Overall, we decide to abandon the idea to use projectors and other light-based equipment as the main solution but agree to keep them in mind for possible inside uses. Coming up with the light coding idea for the entrances. The color of the stands is permanent but the color of the entrances can be easily changed from one match to the next.
The art director doesn’t give up on his idea to make all navigation visible only on demand. He suggests to use screens. Thinking. Uncovering a plethora of possibilities screens would give us: dynamic flow management, real-time information, synchronization with the epic circular media screen going around the stands.
Ultimately we see a whole new world of possibilities and start to generate deeply philosophical ideas about the nature of things. First, we come to a conclusion that a stadium is not simply a building. Nobody just comes to a stadium; it has no meaning without people. A stadium is an event, rather than a place. Which means that the navigation has to be in the dimension of time, not space. It has to change based on the current situation at the stadium and offer the shortest routes.
Remembering the old football mantra that at home even the walls help. Statistics seem to corroborate this: teams win twice as often when playing at home. Besides, the client wants the stadium to have a homely atmosphere.
Deciding to install dynamic navigation into walls and make the stadium truly cordial, with walls that help to win and provide all the required information.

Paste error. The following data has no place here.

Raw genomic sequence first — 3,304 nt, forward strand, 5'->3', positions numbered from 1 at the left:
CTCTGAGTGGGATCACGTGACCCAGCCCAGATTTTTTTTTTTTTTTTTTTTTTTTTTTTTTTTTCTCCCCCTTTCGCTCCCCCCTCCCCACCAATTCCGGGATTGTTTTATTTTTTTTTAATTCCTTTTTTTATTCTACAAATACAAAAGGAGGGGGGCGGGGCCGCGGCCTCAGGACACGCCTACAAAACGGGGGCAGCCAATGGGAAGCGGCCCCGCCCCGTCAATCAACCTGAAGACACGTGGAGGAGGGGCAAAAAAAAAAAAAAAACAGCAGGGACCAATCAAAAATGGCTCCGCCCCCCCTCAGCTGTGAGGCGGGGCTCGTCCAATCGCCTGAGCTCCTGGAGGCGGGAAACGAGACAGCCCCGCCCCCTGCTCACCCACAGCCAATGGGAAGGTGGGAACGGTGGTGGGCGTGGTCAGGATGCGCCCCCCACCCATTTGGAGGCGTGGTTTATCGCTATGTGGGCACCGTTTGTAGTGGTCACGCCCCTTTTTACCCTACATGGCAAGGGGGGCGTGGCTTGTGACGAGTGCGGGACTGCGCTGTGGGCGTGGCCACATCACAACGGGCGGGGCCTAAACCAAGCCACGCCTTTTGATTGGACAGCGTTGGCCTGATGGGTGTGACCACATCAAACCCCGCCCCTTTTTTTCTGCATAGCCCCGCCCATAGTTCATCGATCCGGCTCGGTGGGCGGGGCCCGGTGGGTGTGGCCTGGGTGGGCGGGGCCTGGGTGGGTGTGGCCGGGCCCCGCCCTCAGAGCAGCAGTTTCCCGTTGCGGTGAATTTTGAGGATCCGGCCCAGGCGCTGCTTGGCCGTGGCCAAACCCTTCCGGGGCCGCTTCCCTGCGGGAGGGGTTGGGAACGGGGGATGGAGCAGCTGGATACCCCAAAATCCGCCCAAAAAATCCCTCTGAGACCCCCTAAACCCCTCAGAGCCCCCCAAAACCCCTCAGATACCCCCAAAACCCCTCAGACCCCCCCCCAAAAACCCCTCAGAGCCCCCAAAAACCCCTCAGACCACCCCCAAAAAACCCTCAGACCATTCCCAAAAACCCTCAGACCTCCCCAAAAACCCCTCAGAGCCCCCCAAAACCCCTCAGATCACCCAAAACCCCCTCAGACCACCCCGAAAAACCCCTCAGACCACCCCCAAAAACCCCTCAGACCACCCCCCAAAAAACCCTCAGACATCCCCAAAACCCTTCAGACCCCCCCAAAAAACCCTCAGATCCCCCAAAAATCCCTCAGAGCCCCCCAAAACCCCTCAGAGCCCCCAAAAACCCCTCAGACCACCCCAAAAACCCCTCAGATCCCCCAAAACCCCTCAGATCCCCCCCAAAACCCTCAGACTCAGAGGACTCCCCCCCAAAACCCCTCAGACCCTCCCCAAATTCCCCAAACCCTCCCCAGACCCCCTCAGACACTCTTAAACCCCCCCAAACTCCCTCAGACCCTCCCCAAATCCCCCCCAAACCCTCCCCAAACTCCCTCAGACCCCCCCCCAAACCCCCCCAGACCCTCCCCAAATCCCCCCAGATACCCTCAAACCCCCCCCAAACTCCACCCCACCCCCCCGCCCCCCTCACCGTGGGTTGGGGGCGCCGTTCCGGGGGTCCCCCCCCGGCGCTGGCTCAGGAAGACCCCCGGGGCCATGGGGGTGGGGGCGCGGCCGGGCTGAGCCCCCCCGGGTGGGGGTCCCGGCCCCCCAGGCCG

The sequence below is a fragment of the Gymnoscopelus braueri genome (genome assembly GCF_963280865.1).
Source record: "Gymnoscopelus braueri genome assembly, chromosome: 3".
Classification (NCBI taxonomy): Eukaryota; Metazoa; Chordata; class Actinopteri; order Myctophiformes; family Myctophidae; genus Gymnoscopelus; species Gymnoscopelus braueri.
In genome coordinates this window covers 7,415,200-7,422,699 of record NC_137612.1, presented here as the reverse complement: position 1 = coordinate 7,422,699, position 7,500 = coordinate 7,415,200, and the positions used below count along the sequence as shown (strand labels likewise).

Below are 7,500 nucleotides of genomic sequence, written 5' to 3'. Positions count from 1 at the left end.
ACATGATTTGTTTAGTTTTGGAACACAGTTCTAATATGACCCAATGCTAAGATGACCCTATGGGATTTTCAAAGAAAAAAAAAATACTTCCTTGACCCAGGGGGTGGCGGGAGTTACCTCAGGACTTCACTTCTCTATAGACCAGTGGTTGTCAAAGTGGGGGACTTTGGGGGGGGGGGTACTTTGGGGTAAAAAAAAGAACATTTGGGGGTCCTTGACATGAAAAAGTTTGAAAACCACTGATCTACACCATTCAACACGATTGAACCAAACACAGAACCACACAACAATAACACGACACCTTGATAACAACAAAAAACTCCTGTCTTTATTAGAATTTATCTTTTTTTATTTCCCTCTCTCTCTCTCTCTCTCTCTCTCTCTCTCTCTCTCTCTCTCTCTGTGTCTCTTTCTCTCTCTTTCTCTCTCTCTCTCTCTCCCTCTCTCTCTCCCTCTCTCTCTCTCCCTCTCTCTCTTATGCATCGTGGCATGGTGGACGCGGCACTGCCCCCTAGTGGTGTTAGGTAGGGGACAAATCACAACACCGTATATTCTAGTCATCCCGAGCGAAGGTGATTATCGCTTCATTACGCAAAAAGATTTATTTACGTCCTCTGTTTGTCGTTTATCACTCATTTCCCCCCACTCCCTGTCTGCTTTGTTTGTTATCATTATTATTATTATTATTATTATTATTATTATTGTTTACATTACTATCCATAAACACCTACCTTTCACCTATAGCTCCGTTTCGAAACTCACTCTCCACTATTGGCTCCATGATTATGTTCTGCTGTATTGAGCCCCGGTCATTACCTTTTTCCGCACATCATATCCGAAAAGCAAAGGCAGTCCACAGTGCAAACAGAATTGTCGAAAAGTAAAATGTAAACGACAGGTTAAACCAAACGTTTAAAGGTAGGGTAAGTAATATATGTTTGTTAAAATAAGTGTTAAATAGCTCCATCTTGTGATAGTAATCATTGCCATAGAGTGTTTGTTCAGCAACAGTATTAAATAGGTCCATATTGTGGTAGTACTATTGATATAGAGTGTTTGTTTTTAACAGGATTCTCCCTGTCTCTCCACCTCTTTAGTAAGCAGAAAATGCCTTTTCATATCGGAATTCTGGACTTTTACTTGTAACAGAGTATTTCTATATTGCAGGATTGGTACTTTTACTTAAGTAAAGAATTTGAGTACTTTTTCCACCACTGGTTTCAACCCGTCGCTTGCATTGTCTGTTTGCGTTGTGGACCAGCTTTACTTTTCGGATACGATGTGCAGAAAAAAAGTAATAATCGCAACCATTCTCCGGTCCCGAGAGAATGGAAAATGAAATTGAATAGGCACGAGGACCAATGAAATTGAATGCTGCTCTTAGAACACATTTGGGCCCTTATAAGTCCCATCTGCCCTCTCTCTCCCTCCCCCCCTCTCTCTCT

The client says that they like the idea but have doubts as far as implementation is concerned, since the stadium is 90% complete. Installation of such a system would mean some of its parts will have to be dismantled. The client takes time to talk to the architects.
Meanwhile, we go over all the blueprints and look at the stadium in real life to find the locations of all electric outlets, potential places for electronics and ways to hide it. Rejecting the most unreal solutions and creating a document for the client to help make the decision.
One of the ideas is to hide screens behind tinted glass attached to second level railing. The screens will become invisible when turned off.
The glass turns out to be opaque, but the idea of hiding signs behind tinted glass will come in handy later.
Simultaneously carrying out tests of the signs, including their style, dimensions and potential placement locations.
The client comes back with an answer: installation of the screens is impossible.
Going back to square one. Revisiting the tinted glass idea. The stadium already has a light strip which the client happens not to like.
Coming up with an idea of a sign made of two layers of film. The sign is invisible when turned off and is activated only when needed.
The art director suggests to make some of the signs from the same material as the walls they are going to be attached to. Right. Coming up with ideas for inconspicuous placement for other signs.
Putting all the ideas into a new document, showing to the client.
Client: Just what we wanted.
Tests at the studio
So, it seems we have solved the task: the signs are visible but not seen. The architecture of the stadium remains uncompromised. Everything is great except for the fact that we don’t know how the signs are going to look like in real life, on different materials, at various times of night and day, from different viewing angles. We need to test.